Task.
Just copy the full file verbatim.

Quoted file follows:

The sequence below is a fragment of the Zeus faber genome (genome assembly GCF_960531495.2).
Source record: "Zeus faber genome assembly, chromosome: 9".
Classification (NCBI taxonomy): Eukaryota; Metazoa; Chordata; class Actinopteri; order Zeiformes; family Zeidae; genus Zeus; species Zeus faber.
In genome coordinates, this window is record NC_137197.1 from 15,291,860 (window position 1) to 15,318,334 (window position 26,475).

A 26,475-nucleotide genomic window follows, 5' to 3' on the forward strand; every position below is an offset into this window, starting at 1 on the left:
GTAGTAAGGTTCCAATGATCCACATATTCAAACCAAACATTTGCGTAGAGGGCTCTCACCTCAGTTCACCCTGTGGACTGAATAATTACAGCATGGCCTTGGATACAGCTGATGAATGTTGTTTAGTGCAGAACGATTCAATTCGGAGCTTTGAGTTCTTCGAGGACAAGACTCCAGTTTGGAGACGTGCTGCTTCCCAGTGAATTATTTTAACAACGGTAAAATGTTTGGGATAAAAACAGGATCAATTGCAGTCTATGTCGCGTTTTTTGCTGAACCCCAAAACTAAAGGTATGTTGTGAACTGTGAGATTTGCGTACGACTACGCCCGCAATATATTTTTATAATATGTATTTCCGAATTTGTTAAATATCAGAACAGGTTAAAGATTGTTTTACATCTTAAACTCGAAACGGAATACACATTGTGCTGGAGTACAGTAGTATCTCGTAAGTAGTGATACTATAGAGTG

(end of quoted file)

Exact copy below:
The sequence below is a fragment of the Zeus faber genome (genome assembly GCF_960531495.2).
Source record: "Zeus faber genome assembly, chromosome: 9".
Classification (NCBI taxonomy): Eukaryota; Metazoa; Chordata; class Actinopteri; order Zeiformes; family Zeidae; genus Zeus; species Zeus faber.
In genome coordinates, this window is record NC_137197.1 from 15,291,860 (window position 1) to 15,318,334 (window position 26,475).

A 26,475-nucleotide genomic window follows, 5' to 3' on the forward strand; every position below is an offset into this window, starting at 1 on the left:
GTAGTAAGGTTCCAATGATCCACATATTCAAACCAAACATTTGCGTAGAGGGCTCTCACCTCAGTTCACCCTGTGGACTGAATAATTACAGCATGGCCTTGGATACAGCTGATGAATGTTGTTTAGTGCAGAACGATTCAATTCGGAGCTTTGAGTTCTTCGAGGACAAGACTCCAGTTTGGAGACGTGCTGCTTCCCAGTGAATTATTTTAACAACGGTAAAATGTTTGGGATAAAAACAGGATCAATTGCAGTCTATGTCGCGTTTTTTGCTGAACCCCAAAACTAAAGGTATGTTGTGAACTGTGAGATTTGCGTACGACTACGCCCGCAATATATTTTTATAATATGTATTTCCGAATTTGTTAAATATCAGAACAGGTTAAAGATTGTTTTACATCTTAAACTCGAAACGGAATACACATTGTGCTGGAGTACAGTAGTATCTCGTAAGTAGTGATACTATAGAGTG